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Friday, August 3, 2012

The Power of Confirmation Bias

A resulting impact from anchoring and overconfidence is an additional form of bias referred to as confirmation bias. This bias puts us at risk in the way we perceive information. We continually extrapolate our own beliefs unconsciously and treat information that supports what we believe or want to believe more favorably.

During the decision making process for financial decisions we will refer to information that supports our decision more favorably. We rarely give the obvious negative much consideration. This is due to confirmation bias.

Sales predators are well aware of how individual biases will impact an individual’s decision making process. Surely you have sat through many sales presentations and have not picked up on the unconscious (subliminal) messages. These messages go right to you core belief system and trigger your confirmation bias. You unconsciously are seeking information that supports your beliefs and desires. Unfortunately common sense often is over ridden in this process.

For example you may have a favorite industrial sector you has been very good to you over a period of time. Let’s say energy for example. You will be much more inclined to believe information that supports you positive experiences in this sector and disregard any contrary information. In essence you will continually discount any negative information that could well make a difference in your decision making process.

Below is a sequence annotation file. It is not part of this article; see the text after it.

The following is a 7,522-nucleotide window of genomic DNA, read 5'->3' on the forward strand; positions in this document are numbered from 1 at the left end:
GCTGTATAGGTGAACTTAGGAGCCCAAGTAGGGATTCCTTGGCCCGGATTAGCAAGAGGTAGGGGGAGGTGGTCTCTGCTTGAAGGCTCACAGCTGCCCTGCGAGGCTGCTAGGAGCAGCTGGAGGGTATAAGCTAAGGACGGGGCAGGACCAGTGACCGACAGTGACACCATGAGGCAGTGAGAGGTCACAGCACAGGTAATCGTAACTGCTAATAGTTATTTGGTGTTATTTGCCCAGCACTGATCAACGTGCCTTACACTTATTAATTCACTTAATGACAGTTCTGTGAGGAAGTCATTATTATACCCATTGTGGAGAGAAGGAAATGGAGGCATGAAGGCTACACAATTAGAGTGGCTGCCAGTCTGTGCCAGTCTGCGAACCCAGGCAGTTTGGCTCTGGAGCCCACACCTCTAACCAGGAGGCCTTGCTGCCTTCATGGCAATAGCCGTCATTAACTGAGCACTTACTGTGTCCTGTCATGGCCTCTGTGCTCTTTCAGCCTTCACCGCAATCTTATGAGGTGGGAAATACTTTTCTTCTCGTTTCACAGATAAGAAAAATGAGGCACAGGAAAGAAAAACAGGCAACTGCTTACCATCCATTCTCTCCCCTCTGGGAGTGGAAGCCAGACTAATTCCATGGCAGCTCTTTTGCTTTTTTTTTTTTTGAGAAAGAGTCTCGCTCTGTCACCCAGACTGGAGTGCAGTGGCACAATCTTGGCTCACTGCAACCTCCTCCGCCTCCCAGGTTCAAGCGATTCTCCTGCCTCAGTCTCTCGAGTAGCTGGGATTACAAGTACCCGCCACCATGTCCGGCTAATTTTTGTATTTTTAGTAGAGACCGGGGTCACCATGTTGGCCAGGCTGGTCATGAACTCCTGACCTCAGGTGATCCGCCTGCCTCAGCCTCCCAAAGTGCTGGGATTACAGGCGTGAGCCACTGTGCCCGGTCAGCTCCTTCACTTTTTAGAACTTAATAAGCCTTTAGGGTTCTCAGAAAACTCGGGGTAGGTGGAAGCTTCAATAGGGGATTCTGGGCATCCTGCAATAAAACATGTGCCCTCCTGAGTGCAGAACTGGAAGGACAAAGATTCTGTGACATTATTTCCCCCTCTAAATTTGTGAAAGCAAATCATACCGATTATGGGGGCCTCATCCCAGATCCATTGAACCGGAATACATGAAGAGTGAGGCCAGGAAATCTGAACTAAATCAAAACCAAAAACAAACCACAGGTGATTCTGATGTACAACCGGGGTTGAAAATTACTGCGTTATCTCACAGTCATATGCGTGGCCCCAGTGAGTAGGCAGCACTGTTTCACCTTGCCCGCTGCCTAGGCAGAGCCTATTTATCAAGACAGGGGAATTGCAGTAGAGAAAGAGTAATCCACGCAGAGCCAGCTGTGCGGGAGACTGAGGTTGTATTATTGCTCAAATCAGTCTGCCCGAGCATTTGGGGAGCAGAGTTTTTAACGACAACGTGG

Hindsight also plays a predominant factor in a confirmation bias. This creates a tendency to re-valuate our past behavior surrounding the decision after we have full awareness of the outcome. Our judgment of a previous decision is tainted by a bias formed to accommodate the new information. In a stock investment once we know the outcome of the stock’s performance we adjust our reasoning for purchasing in the first place. When updating our rationalization in this manner prohibits us from viewing past decisions as objectively as we need to.

The focus effort required here is to once again journal your experiences as they pertain to your decision making process. In order to recognize your internal biases you must have data to review. Without this data you will continue to groove ruts in your decision making process. We become creatures of habits in our decisions. By having a record of the thought process and emotions involved in any decision you will be able to review results with clarity and full transparency. By treating all information with full objectivity you will not fall victim to confirmation bias in your decisions.

Next time we will cover the disastrous impact of procrastination.